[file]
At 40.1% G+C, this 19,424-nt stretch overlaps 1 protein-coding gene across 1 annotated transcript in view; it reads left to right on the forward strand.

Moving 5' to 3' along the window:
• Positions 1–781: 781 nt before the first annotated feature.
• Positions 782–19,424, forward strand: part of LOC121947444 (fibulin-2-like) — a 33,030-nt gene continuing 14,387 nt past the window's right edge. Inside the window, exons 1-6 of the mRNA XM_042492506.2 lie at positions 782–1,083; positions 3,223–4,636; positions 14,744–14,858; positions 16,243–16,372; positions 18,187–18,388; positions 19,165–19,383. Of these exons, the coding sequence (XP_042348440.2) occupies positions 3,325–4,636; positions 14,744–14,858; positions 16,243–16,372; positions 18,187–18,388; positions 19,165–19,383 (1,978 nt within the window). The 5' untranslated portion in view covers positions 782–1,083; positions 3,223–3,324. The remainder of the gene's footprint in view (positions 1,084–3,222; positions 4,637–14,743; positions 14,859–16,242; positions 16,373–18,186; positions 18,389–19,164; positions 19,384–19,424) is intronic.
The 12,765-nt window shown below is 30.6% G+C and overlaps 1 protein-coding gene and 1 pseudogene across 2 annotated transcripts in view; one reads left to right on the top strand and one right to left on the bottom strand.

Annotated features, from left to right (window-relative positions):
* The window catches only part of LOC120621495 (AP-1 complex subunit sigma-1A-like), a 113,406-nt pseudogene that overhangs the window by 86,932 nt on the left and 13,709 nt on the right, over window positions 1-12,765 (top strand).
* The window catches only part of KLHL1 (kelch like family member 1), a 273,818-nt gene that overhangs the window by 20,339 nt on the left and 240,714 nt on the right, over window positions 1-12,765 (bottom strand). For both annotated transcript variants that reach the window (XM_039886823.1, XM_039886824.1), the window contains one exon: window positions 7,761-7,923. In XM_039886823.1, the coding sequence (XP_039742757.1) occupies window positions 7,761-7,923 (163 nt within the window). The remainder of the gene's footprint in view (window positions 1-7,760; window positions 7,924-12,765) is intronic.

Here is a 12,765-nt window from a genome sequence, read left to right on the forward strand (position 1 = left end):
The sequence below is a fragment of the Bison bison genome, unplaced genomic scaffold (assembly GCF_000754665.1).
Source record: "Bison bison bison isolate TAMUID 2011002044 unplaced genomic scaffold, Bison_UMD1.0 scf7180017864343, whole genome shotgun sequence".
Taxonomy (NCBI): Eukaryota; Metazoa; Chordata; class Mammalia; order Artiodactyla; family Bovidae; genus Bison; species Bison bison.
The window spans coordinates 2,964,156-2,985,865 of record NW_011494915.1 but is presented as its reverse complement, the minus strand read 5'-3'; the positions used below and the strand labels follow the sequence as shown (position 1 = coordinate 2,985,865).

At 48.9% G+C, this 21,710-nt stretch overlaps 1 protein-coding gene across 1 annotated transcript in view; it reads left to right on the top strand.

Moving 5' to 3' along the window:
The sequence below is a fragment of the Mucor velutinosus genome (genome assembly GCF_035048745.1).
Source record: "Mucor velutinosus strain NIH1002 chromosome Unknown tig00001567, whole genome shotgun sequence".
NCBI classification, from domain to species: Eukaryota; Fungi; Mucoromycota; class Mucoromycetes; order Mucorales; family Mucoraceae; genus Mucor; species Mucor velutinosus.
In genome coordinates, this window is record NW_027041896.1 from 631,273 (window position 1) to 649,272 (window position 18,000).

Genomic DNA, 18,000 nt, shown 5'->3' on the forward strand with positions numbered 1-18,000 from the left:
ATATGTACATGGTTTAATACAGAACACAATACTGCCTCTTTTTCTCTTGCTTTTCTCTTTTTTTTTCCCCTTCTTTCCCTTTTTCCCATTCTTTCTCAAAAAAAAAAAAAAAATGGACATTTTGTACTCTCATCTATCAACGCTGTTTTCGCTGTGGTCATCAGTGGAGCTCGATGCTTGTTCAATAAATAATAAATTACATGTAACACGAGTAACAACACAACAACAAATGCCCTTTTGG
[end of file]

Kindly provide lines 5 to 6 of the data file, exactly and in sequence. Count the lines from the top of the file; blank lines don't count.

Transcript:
The 12,765-nt window shown below is 30.6% G+C and overlaps 1 protein-coding gene and 1 pseudogene across 2 annotated transcripts in view; one reads left to right on the top strand and one right to left on the bottom strand.

Annotated features, from left to right (window-relative positions):